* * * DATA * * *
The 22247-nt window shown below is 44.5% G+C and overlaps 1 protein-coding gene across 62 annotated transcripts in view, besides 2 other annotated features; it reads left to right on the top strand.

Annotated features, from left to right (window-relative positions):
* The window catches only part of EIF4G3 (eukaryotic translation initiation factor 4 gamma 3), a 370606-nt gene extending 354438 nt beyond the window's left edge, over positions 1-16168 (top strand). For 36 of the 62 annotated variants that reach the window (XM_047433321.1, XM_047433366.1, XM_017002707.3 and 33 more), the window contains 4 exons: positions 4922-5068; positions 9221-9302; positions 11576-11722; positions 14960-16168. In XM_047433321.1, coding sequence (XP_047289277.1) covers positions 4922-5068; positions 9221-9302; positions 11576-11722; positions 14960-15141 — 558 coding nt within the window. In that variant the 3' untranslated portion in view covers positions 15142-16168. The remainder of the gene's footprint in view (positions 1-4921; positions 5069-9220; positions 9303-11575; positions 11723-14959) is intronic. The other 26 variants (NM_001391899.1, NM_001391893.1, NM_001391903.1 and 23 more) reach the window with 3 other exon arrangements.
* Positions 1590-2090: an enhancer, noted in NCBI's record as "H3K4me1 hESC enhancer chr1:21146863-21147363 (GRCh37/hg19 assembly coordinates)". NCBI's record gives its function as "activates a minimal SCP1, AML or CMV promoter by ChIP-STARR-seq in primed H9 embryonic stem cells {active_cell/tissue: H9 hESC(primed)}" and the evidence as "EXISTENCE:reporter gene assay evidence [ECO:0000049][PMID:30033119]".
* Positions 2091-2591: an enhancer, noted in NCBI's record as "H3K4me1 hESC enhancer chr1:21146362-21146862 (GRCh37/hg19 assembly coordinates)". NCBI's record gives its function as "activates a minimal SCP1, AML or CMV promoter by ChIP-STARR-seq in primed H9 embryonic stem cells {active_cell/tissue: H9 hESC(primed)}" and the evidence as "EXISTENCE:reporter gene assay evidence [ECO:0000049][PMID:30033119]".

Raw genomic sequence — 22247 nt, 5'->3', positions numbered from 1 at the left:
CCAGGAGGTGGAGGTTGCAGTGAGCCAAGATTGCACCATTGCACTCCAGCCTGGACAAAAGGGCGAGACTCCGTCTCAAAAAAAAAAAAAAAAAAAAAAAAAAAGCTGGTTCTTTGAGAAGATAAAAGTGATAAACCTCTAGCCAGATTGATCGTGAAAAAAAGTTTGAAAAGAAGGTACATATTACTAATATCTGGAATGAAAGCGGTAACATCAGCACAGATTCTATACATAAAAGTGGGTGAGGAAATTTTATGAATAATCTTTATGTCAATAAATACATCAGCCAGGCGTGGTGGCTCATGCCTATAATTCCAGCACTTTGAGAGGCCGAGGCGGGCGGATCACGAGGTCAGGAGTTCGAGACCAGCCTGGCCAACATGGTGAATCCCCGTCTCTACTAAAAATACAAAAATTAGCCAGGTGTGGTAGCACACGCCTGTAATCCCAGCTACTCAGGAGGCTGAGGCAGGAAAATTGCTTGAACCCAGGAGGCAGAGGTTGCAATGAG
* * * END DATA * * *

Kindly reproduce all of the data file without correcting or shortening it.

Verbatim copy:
The 22247-nt window shown below is 44.5% G+C and overlaps 1 protein-coding gene across 62 annotated transcripts in view, besides 2 other annotated features; it reads left to right on the top strand.

Annotated features, from left to right (window-relative positions):
* The window catches only part of EIF4G3 (eukaryotic translation initiation factor 4 gamma 3), a 370606-nt gene extending 354438 nt beyond the window's left edge, over positions 1-16168 (top strand). For 36 of the 62 annotated variants that reach the window (XM_047433321.1, XM_047433366.1, XM_017002707.3 and 33 more), the window contains 4 exons: positions 4922-5068; positions 9221-9302; positions 11576-11722; positions 14960-16168. In XM_047433321.1, coding sequence (XP_047289277.1) covers positions 4922-5068; positions 9221-9302; positions 11576-11722; positions 14960-15141 — 558 coding nt within the window. In that variant the 3' untranslated portion in view covers positions 15142-16168. The remainder of the gene's footprint in view (positions 1-4921; positions 5069-9220; positions 9303-11575; positions 11723-14959) is intronic. The other 26 variants (NM_001391899.1, NM_001391893.1, NM_001391903.1 and 23 more) reach the window with 3 other exon arrangements.
* Positions 1590-2090: an enhancer, noted in NCBI's record as "H3K4me1 hESC enhancer chr1:21146863-21147363 (GRCh37/hg19 assembly coordinates)". NCBI's record gives its function as "activates a minimal SCP1, AML or CMV promoter by ChIP-STARR-seq in primed H9 embryonic stem cells {active_cell/tissue: H9 hESC(primed)}" and the evidence as "EXISTENCE:reporter gene assay evidence [ECO:0000049][PMID:30033119]".
* Positions 2091-2591: an enhancer, noted in NCBI's record as "H3K4me1 hESC enhancer chr1:21146362-21146862 (GRCh37/hg19 assembly coordinates)". NCBI's record gives its function as "activates a minimal SCP1, AML or CMV promoter by ChIP-STARR-seq in primed H9 embryonic stem cells {active_cell/tissue: H9 hESC(primed)}" and the evidence as "EXISTENCE:reporter gene assay evidence [ECO:0000049][PMID:30033119]".

Raw genomic sequence — 22247 nt, 5'->3', positions numbered from 1 at the left:
CCAGGAGGTGGAGGTTGCAGTGAGCCAAGATTGCACCATTGCACTCCAGCCTGGACAAAAGGGCGAGACTCCGTCTCAAAAAAAAAAAAAAAAAAAAAAAAAAAGCTGGTTCTTTGAGAAGATAAAAGTGATAAACCTCTAGCCAGATTGATCGTGAAAAAAAGTTTGAAAAGAAGGTACATATTACTAATATCTGGAATGAAAGCGGTAACATCAGCACAGATTCTATACATAAAAGTGGGTGAGGAAATTTTATGAATAATCTTTATGTCAATAAATACATCAGCCAGGCGTGGTGGCTCATGCCTATAATTCCAGCACTTTGAGAGGCCGAGGCGGGCGGATCACGAGGTCAGGAGTTCGAGACCAGCCTGGCCAACATGGTGAATCCCCGTCTCTACTAAAAATACAAAAATTAGCCAGGTGTGGTAGCACACGCCTGTAATCCCAGCTACTCAGGAGGCTGAGGCAGGAAAATTGCTTGAACCCAGGAGGCAGAGGTTGCAATGAG